He is planning to launch a Free Speech Union to support students, academics and others facing sanctions for speech and invited anyone interested in helping out in its formation to email him at email@example.com.
Dr Brook said that successive governments have failed in their key duty to protect free speech against violence. The problem began with Salman Rushdie's book The Satanic Verses. Governments did nothing to defend him. Then no newspaper in the US was prepared to publish the Mohammed cartoons from a Danish newspaper that triggered Islamist violence. He didn't blame the press because it was very clear the US Government wouldn’t defend them against the violent reactions they very reasonably feared. The current US Government, for all its bluster, won’t defend people against antifa violence either. He described the "woke" extremists against free speech as having a "Pre-enlightenment attitude". In those days the medieval church defined the range of acceptable truths that could be discussed. Now it is leftist academics who define it, but the outcome is the same.
All panelists agreed that it was necessary to fight back if freedom of speech is not to be lost. Soutiam’s youthful confidence was remarkable. She says the behaviour of Britain's university authorities in relation to suppression of free speech is more dangerous that that of government but she’s prepared to take them on. I am not sure if she's fearless or naive and I hope her prospects are not damaged by her courage. I weighed in during Q&A with a couple of examples from my own experience of just how lost Britain's universities are to liberty.
The final session was on People and Profits: Who Would Benefit From the End of the City? The speakers were George Grigoropoulos and Andrew Boff. George pointed out that Conservatives have, since Thatcher (whose tenure he described as “a blip in the history of regulation”) been responsible for a massive increase in financial sector regulation. Labour is not blameless but has not been historically any worse.
He said the only real difference has been in “the intensity of application of the same principles and assumptions” —namely, that risk can be regulated away (it can’t) and that regulators are inherently wise (they're not). He pointed out that it takes 200 full time employees per bank to comply just with the Basel III regime. For the whole EU that’s over 75,000 expensive staff taken out of production to collect and submit data to regulators he doubts are even capable of analysing it. He highlighted the moral jeopardy inherent in such detailed risk management regimes. Instead of actually assessing risk, banks are “ticking regulatory boxes”. When (inevitably) some unforeseen risk causes a crisis, they will line up to be bailed out, saying “we did what you said this isn’t our fault”.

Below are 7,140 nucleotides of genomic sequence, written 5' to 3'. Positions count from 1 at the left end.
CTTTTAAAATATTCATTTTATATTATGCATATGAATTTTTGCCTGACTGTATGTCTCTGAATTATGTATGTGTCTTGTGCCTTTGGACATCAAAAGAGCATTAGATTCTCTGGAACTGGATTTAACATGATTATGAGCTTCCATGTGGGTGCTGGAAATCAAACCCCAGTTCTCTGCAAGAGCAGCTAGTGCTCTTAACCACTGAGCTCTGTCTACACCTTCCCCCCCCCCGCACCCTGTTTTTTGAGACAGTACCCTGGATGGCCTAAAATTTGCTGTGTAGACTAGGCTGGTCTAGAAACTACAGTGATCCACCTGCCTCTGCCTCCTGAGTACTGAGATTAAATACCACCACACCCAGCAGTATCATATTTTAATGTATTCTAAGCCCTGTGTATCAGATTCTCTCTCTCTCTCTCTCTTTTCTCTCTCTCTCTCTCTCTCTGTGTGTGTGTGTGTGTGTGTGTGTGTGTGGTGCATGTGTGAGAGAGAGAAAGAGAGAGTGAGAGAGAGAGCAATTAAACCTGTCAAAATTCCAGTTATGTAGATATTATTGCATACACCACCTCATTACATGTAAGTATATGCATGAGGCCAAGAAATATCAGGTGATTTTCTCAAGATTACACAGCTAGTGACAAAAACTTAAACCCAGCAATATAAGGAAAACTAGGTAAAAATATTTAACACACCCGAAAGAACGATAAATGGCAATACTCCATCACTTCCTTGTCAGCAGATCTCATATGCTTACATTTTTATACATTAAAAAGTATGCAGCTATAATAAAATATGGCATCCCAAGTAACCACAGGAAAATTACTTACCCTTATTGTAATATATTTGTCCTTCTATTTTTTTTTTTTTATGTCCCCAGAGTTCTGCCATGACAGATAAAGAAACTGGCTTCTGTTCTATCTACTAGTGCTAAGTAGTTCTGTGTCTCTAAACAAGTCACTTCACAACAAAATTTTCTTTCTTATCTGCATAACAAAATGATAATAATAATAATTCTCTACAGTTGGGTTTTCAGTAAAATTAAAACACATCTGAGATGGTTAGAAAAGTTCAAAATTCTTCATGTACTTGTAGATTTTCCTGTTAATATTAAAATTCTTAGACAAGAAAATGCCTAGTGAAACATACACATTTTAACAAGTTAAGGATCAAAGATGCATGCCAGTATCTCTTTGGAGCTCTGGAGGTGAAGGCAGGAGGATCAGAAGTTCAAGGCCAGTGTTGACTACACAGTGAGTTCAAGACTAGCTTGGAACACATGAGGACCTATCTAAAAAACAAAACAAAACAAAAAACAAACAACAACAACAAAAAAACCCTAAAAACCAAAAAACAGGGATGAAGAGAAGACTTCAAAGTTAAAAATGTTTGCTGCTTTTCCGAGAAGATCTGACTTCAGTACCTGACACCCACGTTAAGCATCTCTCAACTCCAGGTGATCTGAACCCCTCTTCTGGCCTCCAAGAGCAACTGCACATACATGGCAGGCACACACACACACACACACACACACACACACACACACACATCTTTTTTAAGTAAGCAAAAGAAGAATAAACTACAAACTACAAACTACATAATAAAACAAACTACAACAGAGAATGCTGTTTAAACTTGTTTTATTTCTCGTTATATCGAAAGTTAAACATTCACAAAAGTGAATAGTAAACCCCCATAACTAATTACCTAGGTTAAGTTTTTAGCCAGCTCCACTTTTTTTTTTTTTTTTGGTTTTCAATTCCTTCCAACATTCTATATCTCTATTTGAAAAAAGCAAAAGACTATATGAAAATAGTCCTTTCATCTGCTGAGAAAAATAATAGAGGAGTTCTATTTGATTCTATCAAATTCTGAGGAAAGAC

Andrew’s presentation was more party political. He accepted that his party’s Theresa May had been the worst PM in living memory but said Corbyn and McDonnell were “lost to reason” and would make her seem good by comparison.
It’s always good to be reminded that the routine idiocies of our political class are neither unnoticed nor unopposed. The rest of the audience members were mostly very young reminding me that, despite what one hears, not all our young people are submissive to the busybody state.
Before you ask, I don't actually know his view about the politics of Brexit because we are practical men of the world, not politicians. We have spent our time discussing his preparations for the various possible outcomes.
Is he planning to shut up shop? No. He's had discussions with his haulage contractors who have sought (of course) to use Brexit to justify an increase in their rates. He's negotiating with them, while calculating if his business will still work, given his profit margins. Is he considering other markets? Yes, but mainly to assist him in negotiating with his trucking companies. They are exaggerating the possible impact in order to justify the highest rates. He's pointing out that if they over-charge, it's their business they'll harm not his. Whatever happens, and whenever it happens, they now both already know what the rates will be. My friend's customers in England also know what effect the various outcomes might have on the prices they will pay. Of course they've also evaluated alternative suppliers and pushed back against him. It's all precisely priced and everyone is going to carry on doing business under every possible scenario.